This news release is featured in a news conference at 8 a.m. PT on Tuesday, Nov. 6.
- Combining either sildenafil or rapamycin with cancer medication doxorubicin protected the heart from damage and improved doxorubicin's ability to kill cancer cells.
- Combining all three – sildenafil, rapamycin and doxorubicin increased these protective benefits.
- Researchers believe the combination therapy could potentially improve the life expectancy of cancer patients.
American Heart Association Meeting Report:
LOS ANGELES, Nov. 6, 2012 (GLOBE NEWSWIRE) -- Combining cancer medication with a drug for erectile dysfunction and one for heart transplants helped kill cancer cells and protected the heart from damage, in a study presented at the American Heart Association's Scientific Sessions 2012.
For decades, doxorubicin has been a powerful anti-cancer treatment for various human cancers, including breast, ovarian, colon and prostate. But its use has been limited due to harmful, possibly irreversible effects on the heart.
In this study, using cell and animal models, researchers found that sildenafil alone or in combination with rapamycin (an immunosuppressant used to prevent post-transplant organ rejection) significantly improved the anti-cancer effects of doxorubicin while protecting the heart. The combination of all three medications showed the most powerful effect, researchers said.
"Because sildenafil and rapamycin are clinically approved drugs that both protect heart muscle, we thought that combining these drugs with doxorubicin would be a unique strategy to eliminate the cardiac side effects of doxorubicin while further improving its cancer-killing ability," said Rakesh Kukreja, Ph.D., study co-author and professor of internal medicine and cardiology, Virginia Commonwealth University (VCU) School of Medicine in Richmond.
"The drug combination led to a dramatic protection of heart muscle from apoptosis (cellular self-destruction) and, to a lesser extent, necrosis (cell death from disease)," said David E. Durrant, study lead author and Ph.D. candidate at the VCU School of Medicine. "We think this combination therapy may have excellent potential to move forward into clinical trials and eventually improve life expectancy of cancer patients."
More research is needed to understand how sildenafil and rapamycin work together to improve doxorubicin treatment, Durrant said.
Co-authors are Anindita Das, Ph.D. and Fadi Salloum, Ph.D. Author disclosures are on the abstract.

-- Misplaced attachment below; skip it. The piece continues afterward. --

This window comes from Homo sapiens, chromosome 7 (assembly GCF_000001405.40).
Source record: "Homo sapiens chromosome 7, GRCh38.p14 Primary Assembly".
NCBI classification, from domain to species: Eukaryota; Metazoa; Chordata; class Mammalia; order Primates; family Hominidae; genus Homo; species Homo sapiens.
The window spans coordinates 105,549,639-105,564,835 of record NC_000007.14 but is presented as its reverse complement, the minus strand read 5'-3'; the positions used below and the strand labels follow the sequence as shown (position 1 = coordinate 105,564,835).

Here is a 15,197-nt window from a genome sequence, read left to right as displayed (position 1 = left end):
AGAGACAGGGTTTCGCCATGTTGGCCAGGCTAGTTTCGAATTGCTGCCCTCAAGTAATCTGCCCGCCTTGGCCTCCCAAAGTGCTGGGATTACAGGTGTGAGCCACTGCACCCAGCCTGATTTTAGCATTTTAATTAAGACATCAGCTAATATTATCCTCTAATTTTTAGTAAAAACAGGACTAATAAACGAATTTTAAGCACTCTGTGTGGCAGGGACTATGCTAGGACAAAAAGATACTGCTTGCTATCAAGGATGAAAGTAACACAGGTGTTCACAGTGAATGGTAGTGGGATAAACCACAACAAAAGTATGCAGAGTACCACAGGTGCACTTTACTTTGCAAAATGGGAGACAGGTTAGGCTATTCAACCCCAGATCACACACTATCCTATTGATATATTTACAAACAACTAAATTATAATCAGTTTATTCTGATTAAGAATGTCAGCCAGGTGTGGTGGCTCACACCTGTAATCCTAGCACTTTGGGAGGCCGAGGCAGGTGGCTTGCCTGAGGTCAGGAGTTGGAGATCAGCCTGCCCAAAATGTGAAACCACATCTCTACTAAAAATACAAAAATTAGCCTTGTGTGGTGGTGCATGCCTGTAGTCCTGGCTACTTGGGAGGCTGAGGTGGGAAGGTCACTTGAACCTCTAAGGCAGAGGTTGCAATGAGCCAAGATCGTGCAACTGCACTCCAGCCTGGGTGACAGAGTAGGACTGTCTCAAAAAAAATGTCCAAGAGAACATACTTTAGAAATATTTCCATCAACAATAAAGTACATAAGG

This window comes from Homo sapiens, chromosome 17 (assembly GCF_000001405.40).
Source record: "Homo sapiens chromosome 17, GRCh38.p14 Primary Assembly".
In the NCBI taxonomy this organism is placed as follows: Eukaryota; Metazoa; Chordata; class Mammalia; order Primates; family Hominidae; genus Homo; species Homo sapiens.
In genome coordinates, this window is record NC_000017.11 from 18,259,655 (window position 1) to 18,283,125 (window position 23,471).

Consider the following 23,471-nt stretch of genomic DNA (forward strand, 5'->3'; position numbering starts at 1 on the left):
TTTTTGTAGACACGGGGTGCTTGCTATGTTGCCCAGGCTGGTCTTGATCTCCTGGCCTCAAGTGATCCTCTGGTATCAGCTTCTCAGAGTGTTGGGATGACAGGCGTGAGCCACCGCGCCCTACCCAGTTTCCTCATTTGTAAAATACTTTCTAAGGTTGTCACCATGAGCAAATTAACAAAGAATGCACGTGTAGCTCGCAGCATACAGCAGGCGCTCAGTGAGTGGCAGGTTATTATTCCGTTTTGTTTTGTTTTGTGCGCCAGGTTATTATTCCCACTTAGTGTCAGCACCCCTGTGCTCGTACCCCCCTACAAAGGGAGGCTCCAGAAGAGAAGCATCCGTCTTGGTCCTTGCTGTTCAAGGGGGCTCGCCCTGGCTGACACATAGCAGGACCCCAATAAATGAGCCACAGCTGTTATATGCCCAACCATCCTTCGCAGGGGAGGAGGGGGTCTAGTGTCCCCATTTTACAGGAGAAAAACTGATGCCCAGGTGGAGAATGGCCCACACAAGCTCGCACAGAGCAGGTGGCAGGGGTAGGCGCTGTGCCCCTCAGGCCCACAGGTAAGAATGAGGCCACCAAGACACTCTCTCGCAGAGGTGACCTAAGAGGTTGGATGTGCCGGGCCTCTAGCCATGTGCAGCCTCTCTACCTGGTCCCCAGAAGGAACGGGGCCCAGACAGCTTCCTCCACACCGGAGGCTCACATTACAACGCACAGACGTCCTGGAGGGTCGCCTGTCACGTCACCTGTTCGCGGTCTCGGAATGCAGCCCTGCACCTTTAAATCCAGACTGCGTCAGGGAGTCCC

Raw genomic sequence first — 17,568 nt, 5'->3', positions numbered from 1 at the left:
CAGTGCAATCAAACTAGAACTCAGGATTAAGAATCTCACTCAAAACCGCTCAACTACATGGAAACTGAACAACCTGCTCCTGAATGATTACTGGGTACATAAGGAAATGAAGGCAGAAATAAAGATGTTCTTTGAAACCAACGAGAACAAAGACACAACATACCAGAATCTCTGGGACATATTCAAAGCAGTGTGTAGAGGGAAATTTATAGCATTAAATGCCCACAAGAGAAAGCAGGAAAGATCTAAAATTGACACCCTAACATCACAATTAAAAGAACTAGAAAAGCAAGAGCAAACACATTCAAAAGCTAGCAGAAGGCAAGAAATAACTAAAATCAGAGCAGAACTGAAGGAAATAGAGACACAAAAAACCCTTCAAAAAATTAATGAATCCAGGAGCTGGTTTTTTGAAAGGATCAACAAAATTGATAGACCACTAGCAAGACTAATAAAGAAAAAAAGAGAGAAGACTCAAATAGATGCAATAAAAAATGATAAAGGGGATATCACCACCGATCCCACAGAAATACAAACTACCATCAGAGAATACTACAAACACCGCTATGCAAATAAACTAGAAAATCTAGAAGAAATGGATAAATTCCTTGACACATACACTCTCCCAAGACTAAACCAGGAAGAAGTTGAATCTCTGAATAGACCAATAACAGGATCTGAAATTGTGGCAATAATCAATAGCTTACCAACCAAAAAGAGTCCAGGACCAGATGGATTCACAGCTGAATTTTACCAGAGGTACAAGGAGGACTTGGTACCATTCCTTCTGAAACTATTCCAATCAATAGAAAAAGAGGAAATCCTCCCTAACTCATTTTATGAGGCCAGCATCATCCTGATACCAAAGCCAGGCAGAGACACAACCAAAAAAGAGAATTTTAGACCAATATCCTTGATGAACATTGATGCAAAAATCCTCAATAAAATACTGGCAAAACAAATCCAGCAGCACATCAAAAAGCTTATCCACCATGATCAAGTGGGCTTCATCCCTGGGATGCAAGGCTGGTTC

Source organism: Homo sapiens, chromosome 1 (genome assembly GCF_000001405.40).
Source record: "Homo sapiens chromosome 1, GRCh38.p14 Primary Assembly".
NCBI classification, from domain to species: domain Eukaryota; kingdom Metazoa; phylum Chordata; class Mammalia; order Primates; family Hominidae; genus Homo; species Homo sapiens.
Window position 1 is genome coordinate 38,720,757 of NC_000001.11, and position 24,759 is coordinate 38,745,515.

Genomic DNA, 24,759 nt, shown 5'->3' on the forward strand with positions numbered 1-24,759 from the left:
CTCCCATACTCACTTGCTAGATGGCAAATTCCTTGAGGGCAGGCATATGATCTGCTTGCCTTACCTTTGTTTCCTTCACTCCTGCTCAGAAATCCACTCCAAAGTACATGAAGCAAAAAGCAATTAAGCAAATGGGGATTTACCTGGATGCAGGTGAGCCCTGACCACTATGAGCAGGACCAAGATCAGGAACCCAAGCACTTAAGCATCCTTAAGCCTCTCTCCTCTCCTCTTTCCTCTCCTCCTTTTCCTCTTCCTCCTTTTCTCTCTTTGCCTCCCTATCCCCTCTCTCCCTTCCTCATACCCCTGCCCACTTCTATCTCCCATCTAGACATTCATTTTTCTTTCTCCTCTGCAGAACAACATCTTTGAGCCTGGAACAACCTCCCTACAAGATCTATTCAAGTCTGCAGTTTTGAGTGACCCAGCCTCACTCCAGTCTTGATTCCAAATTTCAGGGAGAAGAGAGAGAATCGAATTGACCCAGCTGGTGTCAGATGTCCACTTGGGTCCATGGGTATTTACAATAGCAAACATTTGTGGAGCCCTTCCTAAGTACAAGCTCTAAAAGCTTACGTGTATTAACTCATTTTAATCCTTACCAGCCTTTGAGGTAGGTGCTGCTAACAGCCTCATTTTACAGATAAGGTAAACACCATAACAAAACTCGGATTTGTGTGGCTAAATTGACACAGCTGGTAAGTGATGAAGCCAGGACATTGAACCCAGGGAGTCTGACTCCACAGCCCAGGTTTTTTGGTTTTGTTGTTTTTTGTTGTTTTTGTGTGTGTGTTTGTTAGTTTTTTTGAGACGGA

The National Institutes of Health funded the study.
Read more about other research using rapamycin.
Follow news from the American Heart Association's Scientific Sessions 2012 via Twitter: @HeartNews.
Statements and conclusions of study authors that are presented at American Heart Association scientific meetings are solely those of the study authors and do not necessarily reflect association policy or position. The association makes no representation or warranty as to their accuracy or reliability. The association receives funding primarily from individuals; foundations and corporations (including pharmaceutical, device manufacturers and other companies) also make donations and fund specific association programs and events. The association has strict policies to prevent these relationships from influencing the science content. Revenues from pharmaceutical and device corporations are available at www.heart.org/corporatefunding.
The American Heart Association logo is available at http://www.globenewswire.com/newsroom/prs/?pkgid=9940
Note: Actual presentation is 9 a.m. PT/ 12 noon ET, Wednesday, Nov. 7, 2012 in Room 515a.
All downloadable video/audio interviews, B-roll, animation and images related to this news release are located on the right column of the release link located at http://newsroom.heart.org/pr/aha/_prv-drug-trio-improved-effectiveness-239566.aspx.
Video clips with researchers/authors of studies will be added to the release links after embargo.
For Media Inquiries:
AHA News Media in Dallas: (214) 706-1173
AHA News Media Office, Nov. 3-7
at the Los Angeles Convention Center: (213) 743-6205
For Public Inquiries: (800) AHA-USA1 (242-8721)
heart.org and strokeassociation.org
Source:American Heart Association